Those who know me know that my work is greatly influenced not only by literature, namely the literary Francophile that I admit to being, but also by the films of the 1970s.
A great independence, comparatively speaking, had already set in in Hollywood after its initial onslaught in the 1960s. New and incredible experiments were taking place and I admit that many of them were far-fetched and often fell flat. But what came from these experiments and new freedoms were quite a few absolutely beautiful successes.
Maybe my all-time 70s film favorite is Deer Hunter with Apocalypse Now! in a close second. Other movies we can’t forget are ones with strong literary influences like One Flew Over the Cuckoo’s Nest and A Clockwork Orange, and other streetwise movies like Taxi Driver, Mean Streets, Dog Day Afternoon, The Warriors and movies that appealed to other parts of our anatomy, like Hustler’s Caligula and the Bruce Lee, Woody Allen and the rise of David Lynch movies, not forgetting the beginnings of the modern comedy and horror genres.
At the close of the 1970s we had the beginning of the Spielberg-inspired, corporate formula blockbusters beginning to take center stage, but just before doing so we got the first Mad Max movie in 1979. Although it is not all that well done, I still liked the grimy, unpolished storyline, especially as a youngster watching these movies in amazement from the floor of my duplex after sneaking up in the middle of the night and catching these classics by accident.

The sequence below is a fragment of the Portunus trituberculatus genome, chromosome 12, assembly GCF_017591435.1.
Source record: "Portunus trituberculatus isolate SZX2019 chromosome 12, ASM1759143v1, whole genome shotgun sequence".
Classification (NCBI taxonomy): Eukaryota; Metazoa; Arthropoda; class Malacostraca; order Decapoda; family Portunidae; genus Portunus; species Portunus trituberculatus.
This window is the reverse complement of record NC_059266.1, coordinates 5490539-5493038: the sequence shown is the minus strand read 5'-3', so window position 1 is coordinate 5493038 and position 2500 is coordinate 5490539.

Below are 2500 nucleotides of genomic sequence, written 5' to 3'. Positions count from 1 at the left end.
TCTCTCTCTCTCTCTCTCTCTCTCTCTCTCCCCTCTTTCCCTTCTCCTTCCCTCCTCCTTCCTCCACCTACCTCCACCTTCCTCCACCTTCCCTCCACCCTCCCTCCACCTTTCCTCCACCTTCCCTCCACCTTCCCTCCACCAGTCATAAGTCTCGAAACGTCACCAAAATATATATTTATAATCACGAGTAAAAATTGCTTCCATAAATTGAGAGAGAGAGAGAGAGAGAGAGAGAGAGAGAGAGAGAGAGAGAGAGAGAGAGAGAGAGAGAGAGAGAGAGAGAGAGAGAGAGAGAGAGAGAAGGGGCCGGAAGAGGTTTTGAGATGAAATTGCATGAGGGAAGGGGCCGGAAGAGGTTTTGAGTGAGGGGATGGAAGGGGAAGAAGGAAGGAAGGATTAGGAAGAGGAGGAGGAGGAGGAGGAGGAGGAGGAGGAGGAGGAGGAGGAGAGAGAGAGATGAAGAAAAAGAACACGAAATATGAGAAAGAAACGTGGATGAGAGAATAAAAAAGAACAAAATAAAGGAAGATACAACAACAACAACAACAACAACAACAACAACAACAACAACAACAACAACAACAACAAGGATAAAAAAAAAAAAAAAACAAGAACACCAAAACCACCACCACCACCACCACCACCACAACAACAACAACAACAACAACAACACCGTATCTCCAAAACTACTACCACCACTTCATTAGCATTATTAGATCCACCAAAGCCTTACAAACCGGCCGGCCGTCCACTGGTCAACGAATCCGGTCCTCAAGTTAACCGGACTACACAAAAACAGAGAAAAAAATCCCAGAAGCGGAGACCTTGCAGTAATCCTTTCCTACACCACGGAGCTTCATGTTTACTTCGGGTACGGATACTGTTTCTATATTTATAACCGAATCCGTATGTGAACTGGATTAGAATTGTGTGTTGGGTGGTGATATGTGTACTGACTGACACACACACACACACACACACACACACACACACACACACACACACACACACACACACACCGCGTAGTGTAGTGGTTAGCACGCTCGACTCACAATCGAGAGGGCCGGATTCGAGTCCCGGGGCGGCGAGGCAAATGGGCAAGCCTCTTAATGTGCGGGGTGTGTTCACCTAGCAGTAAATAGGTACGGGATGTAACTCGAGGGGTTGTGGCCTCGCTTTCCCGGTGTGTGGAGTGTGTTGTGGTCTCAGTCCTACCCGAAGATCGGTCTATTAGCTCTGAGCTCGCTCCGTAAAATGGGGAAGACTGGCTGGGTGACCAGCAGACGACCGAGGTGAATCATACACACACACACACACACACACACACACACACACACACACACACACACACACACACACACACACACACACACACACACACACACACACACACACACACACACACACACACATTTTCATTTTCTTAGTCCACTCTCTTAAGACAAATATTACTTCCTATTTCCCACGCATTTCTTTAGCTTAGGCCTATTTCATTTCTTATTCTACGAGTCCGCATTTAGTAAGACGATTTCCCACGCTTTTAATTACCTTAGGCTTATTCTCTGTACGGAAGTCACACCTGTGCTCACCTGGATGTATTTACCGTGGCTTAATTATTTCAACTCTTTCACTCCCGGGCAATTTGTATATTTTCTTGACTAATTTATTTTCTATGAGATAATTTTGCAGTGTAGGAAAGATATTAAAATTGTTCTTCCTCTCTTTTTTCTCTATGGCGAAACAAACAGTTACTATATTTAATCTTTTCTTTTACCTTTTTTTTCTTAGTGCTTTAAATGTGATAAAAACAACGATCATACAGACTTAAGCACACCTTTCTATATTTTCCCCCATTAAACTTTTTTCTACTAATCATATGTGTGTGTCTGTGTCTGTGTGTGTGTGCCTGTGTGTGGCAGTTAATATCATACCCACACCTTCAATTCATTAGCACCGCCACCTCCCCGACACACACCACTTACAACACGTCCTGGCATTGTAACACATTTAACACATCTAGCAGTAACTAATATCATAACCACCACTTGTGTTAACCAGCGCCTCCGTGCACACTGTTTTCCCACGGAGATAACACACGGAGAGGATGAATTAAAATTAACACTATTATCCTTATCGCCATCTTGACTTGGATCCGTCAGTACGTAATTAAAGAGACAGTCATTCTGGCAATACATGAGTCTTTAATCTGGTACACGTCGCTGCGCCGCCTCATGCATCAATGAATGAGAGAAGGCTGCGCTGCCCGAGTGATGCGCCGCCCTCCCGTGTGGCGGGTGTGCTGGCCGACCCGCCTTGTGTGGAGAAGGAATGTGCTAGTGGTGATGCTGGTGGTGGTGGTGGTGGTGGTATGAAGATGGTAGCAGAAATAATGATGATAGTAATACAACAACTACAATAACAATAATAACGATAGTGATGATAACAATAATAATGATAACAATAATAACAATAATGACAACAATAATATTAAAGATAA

One set of movies that are noticeably absent (although I’m sure many of you have your own favorites) is The Godfather movies Parts 1 and 2. With the passing recently of Gordon Willis, the cinematographer of these and other movies from the era, it made me think of some of the visions of scenes in Light of the Diddicoy as it pertains to the possibility of these books one day reaching the movie theatre or the cable series.
In particular, the flashback scenes of The Godfather Part 2 represents an incredible inspiration for the writing of many of the scenes in Light of the Diddicoy. Albeit, this is a story about the Irish instead of the Italian, and Brooklyn versus Manhattan, the cinematography in these flashback scenes is what often jumped through my mind when creating this ethnic story of the Irish in New York.
The title even, Light of the Diddicoy, shows a direct influence of Mr. Willis’ work, as it is the escaping light from the great amount of darkness that pervades the theme of this book, as it was a big theme in the Coppolla/Puzo story shown brilliantly in Willis’ cinematography.
The word “light” in Light of the Diddicoy is that of a candle’s light upon the face of an Irish gypsy in America, and shows the influence upon me of Willis’ work. For while modernity (in the form of electricity) was becoming the acceptable way of lighting homes across New York and America in the early part of the 20th Century, these gypsy-gangsters in Brooklyn symbolically refuse electricity for the candle as a way of showing their refusal to generally accept progress and assimilation.
In the battle between light and darkness, or the escaping of light (hope) from darkness (despair) which pervades all of our lives through any generation, I found Willis to have been the best, most genuine artist to represent it on the big screen.